Backspace (← Backspace) is the keyboard key that originally pushed the typewriter carriage one position backwards and in modern computer systems moves the display cursor one position backwards,[note 1] deletes the character at that position, and shifts back the text after that position by one position.
In some[note 2] typewriters, a typist would, for example, type a lowercase letter A with acute accent (á) by typing a lowercase letter A, backspace, and then the acute accent key. This technique (also known as overstrike) is the basis for such spacing modifiers in computer character sets such as the ASCII caret (^, for the circumflex accent). Backspace composition no longer works with typical modern digital displays or typesetting systems[note 3] It has to some degree been replaced with the combining diacritical marks mechanism of Unicode, though such characters do not work well with many fonts, and precomposed characters continue to be used. Some software like TeX or Microsoft Windows use the opposite method for diacritical marks, namely positioning the accent first, and then the base letter on its position.
Although the term "backspace" is the traditional name of the key which deletes the character to the left of the cursor, the actual key may be labeled in a variety of ways, for example delete, Erase (for example in One Laptop Per Child), or with a left pointing arrow. A dedicated symbol for "backspace" exists as U+232B ⌫ but its use as a keyboard label is not universal.
The backspace is distinct from the delete key, which in paper media for computers would punch out all the holes to strike out a character, and in modern computers deletes text following it. Also, the delete key often works as a generic command to remove an object (such as an image inside a document, or a file in a file manager), while backspace usually does not.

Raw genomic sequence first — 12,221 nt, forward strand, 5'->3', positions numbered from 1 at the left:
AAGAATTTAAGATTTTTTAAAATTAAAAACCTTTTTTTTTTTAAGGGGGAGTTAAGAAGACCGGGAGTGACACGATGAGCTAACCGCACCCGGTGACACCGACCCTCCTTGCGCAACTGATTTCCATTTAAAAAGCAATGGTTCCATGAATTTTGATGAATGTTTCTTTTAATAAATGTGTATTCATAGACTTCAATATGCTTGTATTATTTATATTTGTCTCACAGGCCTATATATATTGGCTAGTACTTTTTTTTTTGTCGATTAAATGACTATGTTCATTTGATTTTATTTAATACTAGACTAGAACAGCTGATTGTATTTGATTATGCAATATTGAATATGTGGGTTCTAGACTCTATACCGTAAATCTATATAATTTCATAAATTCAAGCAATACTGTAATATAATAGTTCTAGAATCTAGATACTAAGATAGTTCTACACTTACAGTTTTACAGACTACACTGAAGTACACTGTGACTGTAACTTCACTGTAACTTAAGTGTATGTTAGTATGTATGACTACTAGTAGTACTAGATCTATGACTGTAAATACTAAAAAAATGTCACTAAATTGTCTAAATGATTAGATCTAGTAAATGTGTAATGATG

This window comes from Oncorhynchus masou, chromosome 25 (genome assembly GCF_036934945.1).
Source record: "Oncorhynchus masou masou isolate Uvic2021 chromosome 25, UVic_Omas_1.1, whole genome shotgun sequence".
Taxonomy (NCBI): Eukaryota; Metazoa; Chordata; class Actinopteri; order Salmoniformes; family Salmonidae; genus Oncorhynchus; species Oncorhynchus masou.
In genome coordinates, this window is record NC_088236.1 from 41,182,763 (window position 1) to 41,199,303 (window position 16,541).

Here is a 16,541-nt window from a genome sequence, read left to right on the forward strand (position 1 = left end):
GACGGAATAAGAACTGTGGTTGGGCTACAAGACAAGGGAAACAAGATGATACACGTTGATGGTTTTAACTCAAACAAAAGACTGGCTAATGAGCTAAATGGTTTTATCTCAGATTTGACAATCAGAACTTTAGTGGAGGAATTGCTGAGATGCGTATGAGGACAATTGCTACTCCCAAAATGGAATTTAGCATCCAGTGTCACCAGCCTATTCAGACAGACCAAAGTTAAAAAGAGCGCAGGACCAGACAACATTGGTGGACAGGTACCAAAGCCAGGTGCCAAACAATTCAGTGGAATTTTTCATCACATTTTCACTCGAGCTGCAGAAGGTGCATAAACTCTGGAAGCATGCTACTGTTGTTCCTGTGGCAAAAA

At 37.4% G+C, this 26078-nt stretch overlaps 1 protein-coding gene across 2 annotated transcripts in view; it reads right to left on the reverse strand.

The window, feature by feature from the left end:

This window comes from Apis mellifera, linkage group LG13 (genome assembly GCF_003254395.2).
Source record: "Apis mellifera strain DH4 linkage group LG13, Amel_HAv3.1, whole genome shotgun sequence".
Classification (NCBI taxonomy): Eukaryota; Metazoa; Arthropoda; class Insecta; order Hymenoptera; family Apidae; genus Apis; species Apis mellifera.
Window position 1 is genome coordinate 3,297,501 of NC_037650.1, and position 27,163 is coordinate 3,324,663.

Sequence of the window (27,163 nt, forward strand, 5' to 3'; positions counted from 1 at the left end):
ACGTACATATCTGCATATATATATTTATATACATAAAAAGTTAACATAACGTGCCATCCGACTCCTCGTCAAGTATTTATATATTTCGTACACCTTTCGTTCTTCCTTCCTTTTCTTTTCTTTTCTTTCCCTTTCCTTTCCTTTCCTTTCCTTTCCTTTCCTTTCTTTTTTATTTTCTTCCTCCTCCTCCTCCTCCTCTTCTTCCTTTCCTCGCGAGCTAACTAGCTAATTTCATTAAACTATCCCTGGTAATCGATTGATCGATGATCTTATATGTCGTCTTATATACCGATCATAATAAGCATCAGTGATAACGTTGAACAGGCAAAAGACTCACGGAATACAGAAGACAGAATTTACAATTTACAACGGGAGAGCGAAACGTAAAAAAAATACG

In modern systems, the backspace key is often mapped to the delete character (0x7f in ASCII or Unicode), although the backspace key's function of deleting the character before the cursor remains.
The backspace key is commonly used to go back a page or up one level in graphical web or file browsers.
Pressing the backspace key on a computer terminal would generate the ASCII code 08, BS or Backspace, a control code which would delete the preceding character. That control code could also be accessed by pressing Control-H, as H is the eighth letter of the Latin alphabet. Terminals which did not have the backspace code mapped to the function of moving the cursor backwards and deleting the preceding character would display the symbols ^H (caret, H) when the backspace key was pressed. Even if a terminal did interpret backspace by deleting the preceding character, the system receiving the text might not. Then, the sender's screen would show a message without the supposedly deleted text, while that text, and the deletion codes, would be visible to the recipient. This sequence is still used humorously for epanorthosis by computer literates, denoting the deletion of a pretended blunder, much like a strikethrough; in this case, however, the ^H symbol is faked by typing a regular '^' followed by typing a regular 'H'.
- Be nice to this fool^H^H^H^Hgentleman; he's visiting from corporate HQ.
^W and ^U
An alternative sometimes seen is ^W, which is the shortcut to delete the previous word in the Berkeley Unix terminal line discipline. This shortcut has also made it into the insert mode of the Vi text editor and its clone Vim.
^U deletes a line.
- "Backwards" means to the left for left-to-right languages.
- Many typewriters don't advance accent characters, so that no backspace is needed. However, it is still used e.g. for combining "o" with "/".
- There is no reason why a digital display or typesetting system could not be designed to allow backspace composition, a.k.a. overstrike, if an engineer chose to do that. As most contemporary computer display and typesetting systems are raster graphics-based rather than character-based (as of 2012), they make overstrike actually quite easy to implement. However, the use of proportional-width rather than fixed-width (monospaced) fonts makes the practical implementation of overstrike more complicated, and the original physical motivation for the technique is not present in digital computer systems.
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